AGING
April 9, 2014

Drinking Milk Lessens Arthritis

Women who drank milk had less osteoarthritic joint damage than those who didn't. Not all dairy was so kind to bones, however.

If you have osteoarthritis (OA), you know it’s no fun. The joint pain and stiffness can interfere with daily activities and enjoyment of life.

But keeping osteoarthritis in check may be a simple as drinking a glass of milk, according to a study investigating osteoarthritis of the knee — at least if you are a woman.

Osteoarthritis is a common condition of aging joints. A chronic disease that affects roughly 27 million Americans, OA is caused by the breakdown of cartilage, the cushion between the bones in joints.

As cartilage deteriorates with age, it causes bones to rub against each other, leading to inflammation, pain and stiffness and eventually making it difficult to use the affected joint.

Women who drank the most milk showed the greatest improvement in knee joint space width.

For some, the disease progresses quickly, but for most people joint damage develops slowly over time.

Over 2,000 men and women with OA of the knee (3,087 knees) participated in the Osteoarthritis Initiative at Brigham & Women’s Hospital in Boston. Researchers collected information about participants' diets and x-rayed the joint space in the knee at the beginning of the study, measuring its width.

After four years in the study the women who drank the most milk had the most beneficial effects. They showed the greatest improvement in knee joint space width. Even when researchers adjusted for other dietary factors, body mass index, and disease severity, the results remained the same. Interestingly, men in the study didn’t see the same benefit.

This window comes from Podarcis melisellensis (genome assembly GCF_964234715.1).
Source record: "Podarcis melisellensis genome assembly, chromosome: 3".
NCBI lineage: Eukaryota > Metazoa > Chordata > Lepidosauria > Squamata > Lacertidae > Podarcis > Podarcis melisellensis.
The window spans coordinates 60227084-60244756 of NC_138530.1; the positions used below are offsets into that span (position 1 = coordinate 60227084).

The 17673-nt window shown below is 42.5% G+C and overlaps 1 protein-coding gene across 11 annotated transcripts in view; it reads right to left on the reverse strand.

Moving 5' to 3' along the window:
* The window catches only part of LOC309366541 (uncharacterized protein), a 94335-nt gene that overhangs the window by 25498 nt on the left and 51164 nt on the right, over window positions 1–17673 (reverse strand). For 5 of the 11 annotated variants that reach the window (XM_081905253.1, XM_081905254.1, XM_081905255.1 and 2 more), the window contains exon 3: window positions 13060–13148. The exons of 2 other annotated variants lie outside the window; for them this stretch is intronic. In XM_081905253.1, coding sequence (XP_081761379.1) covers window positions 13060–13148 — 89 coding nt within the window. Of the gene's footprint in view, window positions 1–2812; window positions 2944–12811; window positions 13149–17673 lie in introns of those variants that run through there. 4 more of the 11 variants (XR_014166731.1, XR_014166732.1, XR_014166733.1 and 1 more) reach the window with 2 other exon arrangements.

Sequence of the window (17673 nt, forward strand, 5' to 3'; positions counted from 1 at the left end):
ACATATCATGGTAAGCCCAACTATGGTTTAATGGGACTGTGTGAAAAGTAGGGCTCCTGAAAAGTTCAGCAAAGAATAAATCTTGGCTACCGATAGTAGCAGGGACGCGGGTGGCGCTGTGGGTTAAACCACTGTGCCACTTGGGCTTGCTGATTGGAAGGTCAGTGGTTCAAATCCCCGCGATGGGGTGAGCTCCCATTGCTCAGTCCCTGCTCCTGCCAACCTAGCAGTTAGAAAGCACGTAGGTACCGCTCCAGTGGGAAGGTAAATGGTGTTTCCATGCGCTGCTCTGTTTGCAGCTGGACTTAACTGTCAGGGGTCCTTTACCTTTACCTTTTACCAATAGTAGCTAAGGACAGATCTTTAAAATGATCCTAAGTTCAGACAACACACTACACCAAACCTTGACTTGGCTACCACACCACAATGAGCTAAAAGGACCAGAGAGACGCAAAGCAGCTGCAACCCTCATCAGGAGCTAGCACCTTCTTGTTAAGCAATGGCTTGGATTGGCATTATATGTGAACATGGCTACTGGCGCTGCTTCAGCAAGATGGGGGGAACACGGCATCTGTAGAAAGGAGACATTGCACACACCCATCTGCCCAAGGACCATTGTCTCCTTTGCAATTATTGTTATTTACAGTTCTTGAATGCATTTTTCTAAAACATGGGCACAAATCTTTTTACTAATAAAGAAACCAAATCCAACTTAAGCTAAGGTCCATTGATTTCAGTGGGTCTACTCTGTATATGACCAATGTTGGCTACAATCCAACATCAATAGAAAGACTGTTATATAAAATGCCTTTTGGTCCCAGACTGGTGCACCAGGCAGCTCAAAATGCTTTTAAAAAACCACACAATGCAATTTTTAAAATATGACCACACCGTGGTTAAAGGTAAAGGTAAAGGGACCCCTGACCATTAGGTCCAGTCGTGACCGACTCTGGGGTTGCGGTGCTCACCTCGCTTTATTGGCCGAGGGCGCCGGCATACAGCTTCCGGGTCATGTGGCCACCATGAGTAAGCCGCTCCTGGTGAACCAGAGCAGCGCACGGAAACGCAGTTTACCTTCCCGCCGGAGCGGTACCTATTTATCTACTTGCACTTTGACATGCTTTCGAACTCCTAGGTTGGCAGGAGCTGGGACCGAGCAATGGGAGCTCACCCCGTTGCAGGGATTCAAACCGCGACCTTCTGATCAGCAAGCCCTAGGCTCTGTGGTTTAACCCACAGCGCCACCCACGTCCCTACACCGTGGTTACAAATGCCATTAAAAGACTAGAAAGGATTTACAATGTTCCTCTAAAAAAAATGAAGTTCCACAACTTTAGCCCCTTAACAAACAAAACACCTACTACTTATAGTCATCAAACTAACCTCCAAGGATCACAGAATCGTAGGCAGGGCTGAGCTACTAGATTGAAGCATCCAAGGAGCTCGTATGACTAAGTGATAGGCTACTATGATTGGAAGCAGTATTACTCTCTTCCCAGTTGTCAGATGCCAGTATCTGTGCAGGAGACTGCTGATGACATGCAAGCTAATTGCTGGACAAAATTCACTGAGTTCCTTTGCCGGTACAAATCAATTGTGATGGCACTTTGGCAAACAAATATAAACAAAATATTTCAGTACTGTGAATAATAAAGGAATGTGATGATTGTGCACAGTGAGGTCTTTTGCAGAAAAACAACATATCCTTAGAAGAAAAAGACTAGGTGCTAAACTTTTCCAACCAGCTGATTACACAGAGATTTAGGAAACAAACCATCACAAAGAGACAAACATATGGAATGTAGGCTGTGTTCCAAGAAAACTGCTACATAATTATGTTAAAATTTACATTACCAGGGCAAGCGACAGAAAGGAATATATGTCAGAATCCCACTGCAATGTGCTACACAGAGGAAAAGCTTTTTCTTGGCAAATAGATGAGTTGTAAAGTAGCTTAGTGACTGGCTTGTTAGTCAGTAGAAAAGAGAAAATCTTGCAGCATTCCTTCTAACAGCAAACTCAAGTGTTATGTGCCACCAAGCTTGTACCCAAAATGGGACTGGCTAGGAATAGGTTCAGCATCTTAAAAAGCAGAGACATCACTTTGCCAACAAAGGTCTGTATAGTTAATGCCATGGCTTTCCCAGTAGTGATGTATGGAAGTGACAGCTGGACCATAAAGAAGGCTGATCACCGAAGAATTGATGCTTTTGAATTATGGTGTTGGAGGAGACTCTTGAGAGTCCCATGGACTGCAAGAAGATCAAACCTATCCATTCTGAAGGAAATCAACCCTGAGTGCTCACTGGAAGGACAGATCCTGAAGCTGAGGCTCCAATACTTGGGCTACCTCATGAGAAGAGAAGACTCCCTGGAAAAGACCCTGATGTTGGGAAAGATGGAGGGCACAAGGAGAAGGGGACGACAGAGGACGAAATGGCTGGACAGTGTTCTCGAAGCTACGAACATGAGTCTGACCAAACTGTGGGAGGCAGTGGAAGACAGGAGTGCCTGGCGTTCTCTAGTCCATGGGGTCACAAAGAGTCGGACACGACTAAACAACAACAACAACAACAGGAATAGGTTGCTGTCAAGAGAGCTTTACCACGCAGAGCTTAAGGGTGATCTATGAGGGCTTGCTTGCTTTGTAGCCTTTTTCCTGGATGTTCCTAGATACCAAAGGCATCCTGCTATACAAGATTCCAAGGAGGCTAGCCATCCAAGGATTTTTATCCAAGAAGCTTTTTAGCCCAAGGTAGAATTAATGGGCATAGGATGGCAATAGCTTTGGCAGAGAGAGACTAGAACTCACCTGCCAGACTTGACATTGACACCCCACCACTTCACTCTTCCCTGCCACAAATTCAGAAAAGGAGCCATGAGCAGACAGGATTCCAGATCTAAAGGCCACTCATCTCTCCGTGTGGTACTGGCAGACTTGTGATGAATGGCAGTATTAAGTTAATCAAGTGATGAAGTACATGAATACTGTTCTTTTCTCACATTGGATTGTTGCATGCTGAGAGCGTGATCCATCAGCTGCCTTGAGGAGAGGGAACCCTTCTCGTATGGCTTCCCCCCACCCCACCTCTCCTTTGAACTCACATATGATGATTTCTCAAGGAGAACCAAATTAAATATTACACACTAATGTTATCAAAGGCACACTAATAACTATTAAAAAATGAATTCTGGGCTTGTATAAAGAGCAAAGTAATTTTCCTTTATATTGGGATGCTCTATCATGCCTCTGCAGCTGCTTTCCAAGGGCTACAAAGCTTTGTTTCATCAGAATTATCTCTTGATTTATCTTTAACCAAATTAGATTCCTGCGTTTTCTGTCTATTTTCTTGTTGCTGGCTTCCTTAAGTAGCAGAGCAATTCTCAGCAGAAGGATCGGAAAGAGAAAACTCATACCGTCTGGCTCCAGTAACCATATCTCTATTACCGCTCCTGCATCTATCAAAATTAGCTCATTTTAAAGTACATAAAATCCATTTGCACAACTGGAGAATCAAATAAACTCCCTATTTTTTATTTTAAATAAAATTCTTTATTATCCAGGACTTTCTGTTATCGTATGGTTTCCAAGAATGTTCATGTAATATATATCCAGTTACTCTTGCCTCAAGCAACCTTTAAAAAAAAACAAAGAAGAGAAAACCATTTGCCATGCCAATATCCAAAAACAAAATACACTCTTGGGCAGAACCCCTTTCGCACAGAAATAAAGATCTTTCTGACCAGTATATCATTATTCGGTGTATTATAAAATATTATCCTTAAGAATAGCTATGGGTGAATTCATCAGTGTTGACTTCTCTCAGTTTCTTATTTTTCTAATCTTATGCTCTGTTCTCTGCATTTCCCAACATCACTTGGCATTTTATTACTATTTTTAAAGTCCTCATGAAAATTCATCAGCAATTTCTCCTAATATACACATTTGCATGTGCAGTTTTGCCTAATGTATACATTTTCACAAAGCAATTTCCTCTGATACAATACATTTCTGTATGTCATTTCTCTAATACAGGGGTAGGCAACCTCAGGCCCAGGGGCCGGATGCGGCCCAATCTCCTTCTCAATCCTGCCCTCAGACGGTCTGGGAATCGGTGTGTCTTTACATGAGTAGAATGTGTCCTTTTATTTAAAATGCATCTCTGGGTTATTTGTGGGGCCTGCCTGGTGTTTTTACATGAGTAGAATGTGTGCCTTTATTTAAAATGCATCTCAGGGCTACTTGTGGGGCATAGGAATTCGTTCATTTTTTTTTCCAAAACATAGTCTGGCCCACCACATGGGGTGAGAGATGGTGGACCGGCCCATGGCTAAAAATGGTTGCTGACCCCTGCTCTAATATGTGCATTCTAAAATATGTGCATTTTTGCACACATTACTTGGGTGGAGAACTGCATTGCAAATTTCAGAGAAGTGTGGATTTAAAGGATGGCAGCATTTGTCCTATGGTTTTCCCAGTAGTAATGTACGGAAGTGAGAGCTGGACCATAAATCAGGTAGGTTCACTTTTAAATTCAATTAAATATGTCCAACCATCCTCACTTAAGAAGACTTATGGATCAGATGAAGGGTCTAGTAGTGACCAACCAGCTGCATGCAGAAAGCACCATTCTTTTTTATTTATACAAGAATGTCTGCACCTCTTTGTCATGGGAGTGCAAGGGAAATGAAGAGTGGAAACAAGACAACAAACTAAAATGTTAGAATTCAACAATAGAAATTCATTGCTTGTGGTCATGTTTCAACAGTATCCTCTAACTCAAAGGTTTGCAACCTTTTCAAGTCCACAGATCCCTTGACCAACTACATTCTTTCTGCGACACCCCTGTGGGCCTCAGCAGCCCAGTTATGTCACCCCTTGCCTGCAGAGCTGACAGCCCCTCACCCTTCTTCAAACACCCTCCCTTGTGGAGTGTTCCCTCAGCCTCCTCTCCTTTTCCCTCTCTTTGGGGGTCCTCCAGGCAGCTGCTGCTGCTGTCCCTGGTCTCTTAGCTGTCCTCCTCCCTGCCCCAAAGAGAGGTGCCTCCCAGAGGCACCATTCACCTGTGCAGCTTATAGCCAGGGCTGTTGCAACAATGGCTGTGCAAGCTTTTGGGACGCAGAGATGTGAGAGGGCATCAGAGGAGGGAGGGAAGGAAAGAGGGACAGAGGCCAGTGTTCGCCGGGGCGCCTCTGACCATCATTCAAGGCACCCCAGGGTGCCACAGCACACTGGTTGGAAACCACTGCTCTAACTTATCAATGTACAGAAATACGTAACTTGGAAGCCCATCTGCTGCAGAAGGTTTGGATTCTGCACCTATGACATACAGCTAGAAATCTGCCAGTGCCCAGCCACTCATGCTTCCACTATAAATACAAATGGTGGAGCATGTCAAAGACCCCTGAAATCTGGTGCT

Not all kinds of dairy products seem to help. Eating cheese actually increased the progression of knee osteoarthritis in women. Yogurt made no difference one way or another in either men or women.

“Our findings indicate that women who frequently drink milk may reduce the progression of OA,” said Bing Lu, MD, DrPH, of Brigham & Women’s Hospital in a statement, though he acknowledged that further study is needed.

The exact cause of OA of the knee is not known, but aging, being overweight, and stress injuries are common causes. It mainly affects those who are middle-aged and older, and appears to be more prevalent and severe in women.

“With the aging population and increase in life expectancy, there is an urgent need for effective methods to manage OA,” write Shivani Sahni, PhD, and Robert McLean, DSc, MPH, in an editorial on the study.

Though much remains unknown about the association between dairy foods, or at least the nutrients in them, making sure more seniors consume milk or other dairy products could be a step in the right direction.

The study is published in Arthritis Care & Research.

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